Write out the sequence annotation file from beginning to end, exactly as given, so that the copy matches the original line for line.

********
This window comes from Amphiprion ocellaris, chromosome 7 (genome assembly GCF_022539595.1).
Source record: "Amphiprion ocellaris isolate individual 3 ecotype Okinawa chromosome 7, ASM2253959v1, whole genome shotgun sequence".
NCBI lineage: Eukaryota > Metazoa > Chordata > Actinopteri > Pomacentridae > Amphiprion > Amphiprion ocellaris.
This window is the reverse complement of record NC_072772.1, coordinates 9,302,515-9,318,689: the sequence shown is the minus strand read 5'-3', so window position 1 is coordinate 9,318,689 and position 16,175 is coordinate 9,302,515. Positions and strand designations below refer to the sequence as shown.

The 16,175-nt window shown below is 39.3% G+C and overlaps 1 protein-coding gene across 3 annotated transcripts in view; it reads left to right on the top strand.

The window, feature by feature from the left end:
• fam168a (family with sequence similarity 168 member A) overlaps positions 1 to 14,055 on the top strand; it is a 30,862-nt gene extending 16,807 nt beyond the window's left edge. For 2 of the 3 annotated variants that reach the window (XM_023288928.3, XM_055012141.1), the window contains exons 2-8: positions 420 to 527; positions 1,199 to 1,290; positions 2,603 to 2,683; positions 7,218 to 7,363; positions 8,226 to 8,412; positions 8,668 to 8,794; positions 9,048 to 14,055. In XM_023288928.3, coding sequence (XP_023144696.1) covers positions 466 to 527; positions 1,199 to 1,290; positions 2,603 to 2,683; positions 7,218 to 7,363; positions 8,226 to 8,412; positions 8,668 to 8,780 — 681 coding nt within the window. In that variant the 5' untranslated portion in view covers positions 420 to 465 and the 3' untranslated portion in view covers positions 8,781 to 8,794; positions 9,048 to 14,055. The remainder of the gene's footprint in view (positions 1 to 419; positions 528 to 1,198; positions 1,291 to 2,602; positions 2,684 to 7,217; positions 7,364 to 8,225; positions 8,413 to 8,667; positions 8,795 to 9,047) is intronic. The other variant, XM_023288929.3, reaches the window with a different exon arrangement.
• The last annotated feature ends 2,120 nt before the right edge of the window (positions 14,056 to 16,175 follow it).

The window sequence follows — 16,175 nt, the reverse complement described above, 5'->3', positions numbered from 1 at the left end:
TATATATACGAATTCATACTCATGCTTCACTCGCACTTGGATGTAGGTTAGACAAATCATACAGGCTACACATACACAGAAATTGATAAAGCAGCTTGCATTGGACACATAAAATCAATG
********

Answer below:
This window comes from Amphiprion ocellaris, chromosome 7 (genome assembly GCF_022539595.1).
Source record: "Amphiprion ocellaris isolate individual 3 ecotype Okinawa chromosome 7, ASM2253959v1, whole genome shotgun sequence".
NCBI lineage: Eukaryota > Metazoa > Chordata > Actinopteri > Pomacentridae > Amphiprion > Amphiprion ocellaris.
This window is the reverse complement of record NC_072772.1, coordinates 9,302,515-9,318,689: the sequence shown is the minus strand read 5'-3', so window position 1 is coordinate 9,318,689 and position 16,175 is coordinate 9,302,515. Positions and strand designations below refer to the sequence as shown.

The 16,175-nt window shown below is 39.3% G+C and overlaps 1 protein-coding gene across 3 annotated transcripts in view; it reads left to right on the top strand.

The window, feature by feature from the left end:
• fam168a (family with sequence similarity 168 member A) overlaps positions 1 to 14,055 on the top strand; it is a 30,862-nt gene extending 16,807 nt beyond the window's left edge. For 2 of the 3 annotated variants that reach the window (XM_023288928.3, XM_055012141.1), the window contains exons 2-8: positions 420 to 527; positions 1,199 to 1,290; positions 2,603 to 2,683; positions 7,218 to 7,363; positions 8,226 to 8,412; positions 8,668 to 8,794; positions 9,048 to 14,055. In XM_023288928.3, coding sequence (XP_023144696.1) covers positions 466 to 527; positions 1,199 to 1,290; positions 2,603 to 2,683; positions 7,218 to 7,363; positions 8,226 to 8,412; positions 8,668 to 8,780 — 681 coding nt within the window. In that variant the 5' untranslated portion in view covers positions 420 to 465 and the 3' untranslated portion in view covers positions 8,781 to 8,794; positions 9,048 to 14,055. The remainder of the gene's footprint in view (positions 1 to 419; positions 528 to 1,198; positions 1,291 to 2,602; positions 2,684 to 7,217; positions 7,364 to 8,225; positions 8,413 to 8,667; positions 8,795 to 9,047) is intronic. The other variant, XM_023288929.3, reaches the window with a different exon arrangement.
• The last annotated feature ends 2,120 nt before the right edge of the window (positions 14,056 to 16,175 follow it).

The window sequence follows — 16,175 nt, the reverse complement described above, 5'->3', positions numbered from 1 at the left end:
TATATATACGAATTCATACTCATGCTTCACTCGCACTTGGATGTAGGTTAGACAAATCATACAGGCTACACATACACAGAAATTGATAAAGCAGCTTGCATTGGACACATAAAATCAATG